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A fiduciary’s guide to offering lifetime income
With companies, employees and policymakers all thinking more about “retirement readiness,” the question of how to generate sustainable and reliable lifetime income is growing in importance. For retirement plan fiduciaries, this focus can give their participants a sense of security and can be a tool to attract and retain employees. Per a recent Employee Benefit Research Institute survey, three out of four employees say they prefer income stability over principal preservation, and 78% express interest in a guaranteed lifetime income product at retirement. The 2019 SECURE Act made it easier for plan sponsors to offer workplace annuities, by providing a safe harbor protection as long as employers follow some simple steps. So what do plan fiduciaries need to know?
Employers can now make 401(k) plans look more like traditional pension plans.
- Plan sponsors now have the ability to offer employees guaranteed lifetime income as part of their retirement plans.
- The SECURE Act provided specific steps for selecting a guaranteed income provider within a retirement plan that plan fiduciaries must follow to qualify for the safe harbor.
- TIAA and Nuveen can help 401(k) plan sponsors evolve their retirement plans, just as we have serviced our 403(b) clients and helped them provide guaranteed lifetime retirement income for their participants for more than 100 years.
Employees need, want and deserve a stream of guaranteed income
The 401(k) plan was designed back in the 1980s to allow employees to save pretax money for retirement, supplementing the steady, guaranteed retirement income stream provided by defined benefit plans. With defined benefit plans now largely phased out, however, employees are on their own to turn their 401(k) savings into retirement income at a time when market investments alone are proving to be inadequate.
As a result, Cerulli reports that 71% of employees say they are concerned about losing their savings, while 72% worry about outliving retirement savings. And retirees must navigate complex questions such as: How should I manage my assets in retirement? How much can I safely take out of my account each year? What happens if the markets decline and the value of my nest egg significantly declines? How long will my assets last?
These employees are looking to their employers for help. Our own research shows that more than half believe that employers have a responsibility to provide their workers with the means of securing lifetime income after retirement. Now, thanks to the SECURE Act, employers can make 401(k) plans look more like traditional pension plans. This has the dual benefit of helping employees achieve the retirement they deserve, while also providing employers a way to attract and retain talent.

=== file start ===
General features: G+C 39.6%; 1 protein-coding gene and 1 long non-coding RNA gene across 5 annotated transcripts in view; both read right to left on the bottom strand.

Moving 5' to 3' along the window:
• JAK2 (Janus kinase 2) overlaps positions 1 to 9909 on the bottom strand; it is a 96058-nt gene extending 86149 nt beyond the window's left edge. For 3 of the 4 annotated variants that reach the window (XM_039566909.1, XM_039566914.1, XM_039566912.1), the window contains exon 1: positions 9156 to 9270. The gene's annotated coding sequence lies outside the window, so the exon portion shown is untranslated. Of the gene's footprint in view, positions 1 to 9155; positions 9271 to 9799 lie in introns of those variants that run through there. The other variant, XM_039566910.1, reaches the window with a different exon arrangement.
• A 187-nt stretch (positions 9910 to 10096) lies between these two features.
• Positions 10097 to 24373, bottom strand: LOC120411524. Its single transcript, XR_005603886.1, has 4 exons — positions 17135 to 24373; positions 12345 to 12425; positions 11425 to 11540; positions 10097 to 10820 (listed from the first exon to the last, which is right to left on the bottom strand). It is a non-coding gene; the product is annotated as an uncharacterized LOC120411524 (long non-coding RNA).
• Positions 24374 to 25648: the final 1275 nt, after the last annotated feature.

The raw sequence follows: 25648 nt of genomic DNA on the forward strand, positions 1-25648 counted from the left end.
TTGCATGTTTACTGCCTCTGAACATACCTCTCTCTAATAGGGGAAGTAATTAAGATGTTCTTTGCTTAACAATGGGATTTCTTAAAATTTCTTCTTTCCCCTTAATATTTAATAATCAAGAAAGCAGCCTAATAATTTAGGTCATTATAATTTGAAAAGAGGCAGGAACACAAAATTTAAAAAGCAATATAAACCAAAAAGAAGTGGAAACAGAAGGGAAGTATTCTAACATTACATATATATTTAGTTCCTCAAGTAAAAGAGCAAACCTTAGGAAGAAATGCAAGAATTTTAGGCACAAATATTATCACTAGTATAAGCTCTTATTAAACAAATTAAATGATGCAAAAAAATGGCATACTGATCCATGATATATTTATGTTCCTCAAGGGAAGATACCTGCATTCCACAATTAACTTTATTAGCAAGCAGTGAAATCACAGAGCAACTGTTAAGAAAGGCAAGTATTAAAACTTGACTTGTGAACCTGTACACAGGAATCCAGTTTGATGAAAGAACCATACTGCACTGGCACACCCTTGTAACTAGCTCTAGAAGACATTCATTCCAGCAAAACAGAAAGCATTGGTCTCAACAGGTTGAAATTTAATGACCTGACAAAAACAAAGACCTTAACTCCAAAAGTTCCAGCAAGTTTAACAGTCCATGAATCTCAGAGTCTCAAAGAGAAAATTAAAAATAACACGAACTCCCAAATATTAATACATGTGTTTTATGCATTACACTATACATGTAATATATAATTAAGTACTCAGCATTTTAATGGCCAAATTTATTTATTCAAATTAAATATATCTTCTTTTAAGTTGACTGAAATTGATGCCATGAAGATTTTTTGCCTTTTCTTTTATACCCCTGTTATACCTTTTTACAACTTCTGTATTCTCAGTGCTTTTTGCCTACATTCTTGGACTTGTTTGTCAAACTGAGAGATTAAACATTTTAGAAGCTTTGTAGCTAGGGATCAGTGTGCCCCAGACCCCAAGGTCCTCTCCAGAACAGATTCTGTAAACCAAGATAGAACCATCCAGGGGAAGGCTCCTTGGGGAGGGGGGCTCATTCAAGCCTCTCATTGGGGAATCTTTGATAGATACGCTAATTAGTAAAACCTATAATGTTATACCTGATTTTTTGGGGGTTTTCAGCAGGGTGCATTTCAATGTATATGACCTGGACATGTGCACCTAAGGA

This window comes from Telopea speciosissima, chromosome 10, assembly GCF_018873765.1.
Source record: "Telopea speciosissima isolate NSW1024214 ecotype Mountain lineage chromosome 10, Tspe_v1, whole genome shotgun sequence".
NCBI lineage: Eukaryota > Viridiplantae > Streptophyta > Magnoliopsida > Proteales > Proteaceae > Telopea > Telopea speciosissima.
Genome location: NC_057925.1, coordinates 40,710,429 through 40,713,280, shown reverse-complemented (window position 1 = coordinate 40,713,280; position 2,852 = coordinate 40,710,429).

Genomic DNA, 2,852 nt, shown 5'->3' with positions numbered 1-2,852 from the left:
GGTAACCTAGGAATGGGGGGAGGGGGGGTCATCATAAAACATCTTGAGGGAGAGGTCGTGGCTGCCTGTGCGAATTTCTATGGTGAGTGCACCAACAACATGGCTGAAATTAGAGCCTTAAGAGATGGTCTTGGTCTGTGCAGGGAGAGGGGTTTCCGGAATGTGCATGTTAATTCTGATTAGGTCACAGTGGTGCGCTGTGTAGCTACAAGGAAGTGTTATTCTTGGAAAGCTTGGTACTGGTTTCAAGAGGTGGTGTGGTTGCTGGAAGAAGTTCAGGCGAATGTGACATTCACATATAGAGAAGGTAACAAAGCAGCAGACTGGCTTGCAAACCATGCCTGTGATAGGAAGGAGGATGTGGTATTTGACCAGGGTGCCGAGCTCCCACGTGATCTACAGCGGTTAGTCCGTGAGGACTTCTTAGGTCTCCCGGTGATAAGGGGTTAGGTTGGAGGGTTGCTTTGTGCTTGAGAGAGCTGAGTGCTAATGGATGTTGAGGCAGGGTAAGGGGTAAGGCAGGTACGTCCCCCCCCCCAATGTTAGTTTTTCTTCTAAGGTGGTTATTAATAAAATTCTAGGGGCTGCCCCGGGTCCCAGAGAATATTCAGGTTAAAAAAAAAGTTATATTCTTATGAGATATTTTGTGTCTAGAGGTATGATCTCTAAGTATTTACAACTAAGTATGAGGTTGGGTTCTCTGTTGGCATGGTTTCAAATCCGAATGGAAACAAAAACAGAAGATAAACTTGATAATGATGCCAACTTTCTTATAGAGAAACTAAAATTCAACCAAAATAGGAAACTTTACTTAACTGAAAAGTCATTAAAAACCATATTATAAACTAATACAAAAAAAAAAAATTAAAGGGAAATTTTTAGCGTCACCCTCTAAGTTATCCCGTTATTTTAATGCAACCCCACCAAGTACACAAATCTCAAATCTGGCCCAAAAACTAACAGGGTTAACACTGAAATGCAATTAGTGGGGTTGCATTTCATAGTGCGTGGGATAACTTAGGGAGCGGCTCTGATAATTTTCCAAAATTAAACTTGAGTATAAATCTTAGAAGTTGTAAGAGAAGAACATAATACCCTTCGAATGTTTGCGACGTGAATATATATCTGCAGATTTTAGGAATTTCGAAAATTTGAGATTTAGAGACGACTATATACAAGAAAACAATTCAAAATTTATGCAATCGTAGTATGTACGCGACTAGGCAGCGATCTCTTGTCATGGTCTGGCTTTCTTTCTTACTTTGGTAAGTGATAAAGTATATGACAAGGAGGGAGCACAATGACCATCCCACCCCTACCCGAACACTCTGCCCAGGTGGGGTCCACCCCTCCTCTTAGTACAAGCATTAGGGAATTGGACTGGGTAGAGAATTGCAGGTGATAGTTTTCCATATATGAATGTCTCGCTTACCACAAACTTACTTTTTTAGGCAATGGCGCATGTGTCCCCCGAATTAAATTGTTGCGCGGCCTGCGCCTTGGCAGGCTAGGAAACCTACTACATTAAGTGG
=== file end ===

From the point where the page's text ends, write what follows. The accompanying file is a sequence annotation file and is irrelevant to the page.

This is a major step forward. Outside of pensions and Social Security, only annuities can guarantee lifetime retirement income. As life expectancy increases and health care costs continue to rise, annuities have become an important way for retirees to literally “insure” they won’t run out of money in retirement.
Employers have options to offer lifetime income within their plans
Retirement income can be provided to participants in a number of ways (Figure 1). Systematic withdrawals and managed payouts emphasize preserving liquidity, while various forms of annuities focus on reducing longevity risk (the risk of running out of money in retirement). The various strategies and tradeoffs can be complicated (especially when it comes to annuities), and we encourage plan sponsors to work with experienced retirement providers to help determine which approach might be most appropriate for their individual plans.
Choosing the right partner within safe harbor specifications
In addition to the complexities involved with structuring income options within a 401(k) plan, plan sponsors also need to follow specific rules to protect themselves from liability. The SECURE Act created a new fiduciary safe harbor that helps plans offer annuities by protecting plan sponsors from these liabilities should the annuity provider become insolvent or otherwise unable to pay. The act provided specific steps, outlined below, that plan fiduciaries must follow to qualify for the safe harbor: